Gene Upshaw cried.

He saw the hostages free, and he wept at the sight.

He was not alone.

In his 14th year as the left guard in the Oakland Raider offensive line, Gene Upshaw will play in the Super Bowl here Sunday.

Football defines his life. An all-American player at Texas A&I, an all-pro with the Raiders, Upshaw has given away his body for the game. Nothing -- not knee operations, broken fingers, separated shoulders, pinched nerves that paralyzed his upper body -- nothing has kept him out of any Oakland game sine 1967. He lives for his work, for the bonds that tie him to the men sharing his foxhole.

He sat in his hotel room Tuesday night, five days before the game that is the capstoine of a player's career, and he cried for joy that had nothing to do with Gene Upshaw, football player, but everything to do with Gene Upshaw, citizen.

"We're here in the Super Bowl, which to me is a big deal," he said today. "But I watched the television all day and I saw Ronald Reagan become president and I saw the whole hostage thing. I thought, "There's the real world. The rest of the world is still going on. That's what is important, not the Super Bowl.' When the hostages got off the plane in Algeria, I felt it strong."

Red Smith said people go to games to have fun and they read the paper the next morning to have fun again. The fun today is the real world. The fun today is with the 52 Americans who are free at last. A block from the Superdome there is a billboard that for a year carried the words, "Iran, Let Our People Go." About noon on Tuesday, someone painted over those words with these: "Praise the Lord."

Any newspaperman worth his typewritter ribbon wanted to be in Washington or Tehran, Algiers or Wiesbaden. The stories were in those cities, not here. Coming off the plane in Wiesbaden, the hostages lit the darkness with smiles that touched a meann old football player 5,000 miles away. By week's end here, when 1,300 newspapermen and broadcasters have worked every angle, football fans can be forgiven for believing that truth, justice and the American way exist only to make the Super Bowl possible.This week is seven parts hype and one part football, all done for fun, as Red Smith says, and the truth is everyone has a helluva time in fantasyland.

Especially Gene Upshaw. This is his third Superbowl. He loves everything about the week. Some players grouse about the three days of press conferences with people asking questions such as, "Is it hard to play the banjo with broken fingers?" Upshaw brought a camera to the press conferences to take pictures of people asking him questions. He puts the pictures in his scrapbook. This is a big time in his life.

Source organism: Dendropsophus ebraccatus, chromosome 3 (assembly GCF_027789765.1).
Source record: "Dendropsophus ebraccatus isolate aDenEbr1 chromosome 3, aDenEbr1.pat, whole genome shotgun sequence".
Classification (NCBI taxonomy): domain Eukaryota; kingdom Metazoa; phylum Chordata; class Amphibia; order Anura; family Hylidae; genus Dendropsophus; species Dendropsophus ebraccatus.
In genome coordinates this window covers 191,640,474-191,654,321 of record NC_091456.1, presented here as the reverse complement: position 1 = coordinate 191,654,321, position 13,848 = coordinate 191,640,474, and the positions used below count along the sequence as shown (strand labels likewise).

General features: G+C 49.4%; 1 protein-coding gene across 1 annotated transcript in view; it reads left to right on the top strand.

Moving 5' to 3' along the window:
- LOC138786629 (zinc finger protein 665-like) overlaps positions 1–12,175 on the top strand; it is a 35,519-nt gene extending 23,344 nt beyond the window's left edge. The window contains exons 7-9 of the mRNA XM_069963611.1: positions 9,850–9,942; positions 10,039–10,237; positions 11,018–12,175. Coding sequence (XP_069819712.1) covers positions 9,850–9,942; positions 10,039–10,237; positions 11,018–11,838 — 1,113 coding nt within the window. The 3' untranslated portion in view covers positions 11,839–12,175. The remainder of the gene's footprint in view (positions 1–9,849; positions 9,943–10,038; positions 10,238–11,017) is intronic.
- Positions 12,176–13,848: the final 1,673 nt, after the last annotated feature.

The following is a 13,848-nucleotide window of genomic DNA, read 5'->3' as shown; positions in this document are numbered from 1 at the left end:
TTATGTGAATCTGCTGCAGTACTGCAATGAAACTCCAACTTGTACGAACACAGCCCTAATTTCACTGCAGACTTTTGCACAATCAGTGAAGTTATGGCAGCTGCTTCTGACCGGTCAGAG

He wants to win Sunday. He lives to win football games. Win or lose, he won't cry afterward. It isn't that big for Gene Upshaw. He sees a world outside the Superdome. President of the pro football player's union, a member of the board of governors of California Community Colleges, Upshaw won the 1980 Byron White Humanitarian Award given for service to his team, community and country. Above his locker is a sticker -- "Kennedy '84" -- and Upshaw says he wants to run for political office when he quits football.

"I cried when I saw the Lopez family on TV." Upshaw said. "They saw their son coming off the plane and started crying and laughing. That's more important than what we're doing here. Think about what the hostages went through. They were locked up for 444 days. No two-a-day practices, no beer, no carousing . . ."

Upshaw stopped for a little smile.

"Think about the little things they didn't have. No newspapers, no radio, nothing. I looked at them coming off that plane. Did you see that sign on the inside of the plane door: 'Welcome Back to Freedom'? It was kind of overwhelming, Reagan getting sworn in, the hostages getting out. For me, seeing the Lopez family was what it was all about."

Mary and Jesse Lopez of Glove, Ariz., are the parents of Jim Lopez, a Marine guard who was instrumental in sneaking six Americans into the Candian embassy when Iranians seized the American compound. In the television interview Tuesday night, the father said his son refused to leave with the six. "He said it would be desertion," the father related. "He said, 'It is my duty as an American soldier to stay.'"

As many sports promoters do, the NFL uses red, white and blue in its logo. Patriotism sells tickets. However offensive such exploitation is, the truth remains that sports is a vivid reminder of what this country is. We rise as players and coaches on our merits alone; we go to games created by free enterprise, and we have fun when we want to have fun.

"Freedom and choice -- that's how we wound up with America," Upshaw said. "Football is part of that. We're here as entertainmnet, to spread a little enjoyment. You saw the hostages in their football jerseys, didn't you?"

At Christmas time, we saw the hostages on film, some wearing football jerserys representing Penn State, Ohio State, Notre Dame and the Pittsburgh Steelers. The sports metaphor is part of the American psyche. As the former hostages boarded buses at the Rhein-Main Air Force Base, we heard Americans chant, as they had the day our Olympic hockey team beat the Russians, "USA . . . USA!" We're No. 1!" someone shouted.

The mother of Gary Lee, a former hostage, told Jane Pauley of NBC's "Today" show that her son said he wanted to be home in time to see the Super Bowl.

NBC then invited all 52 former hostages to come to the game as the network's guests.

"The hostages won't want to do that," Gene Upshaw said. "There would be too much hoopla here for them. I guarantee you they don't want to be here. They know what is really important now. All they'll want to do is sleep in their own beds and kiss their kids."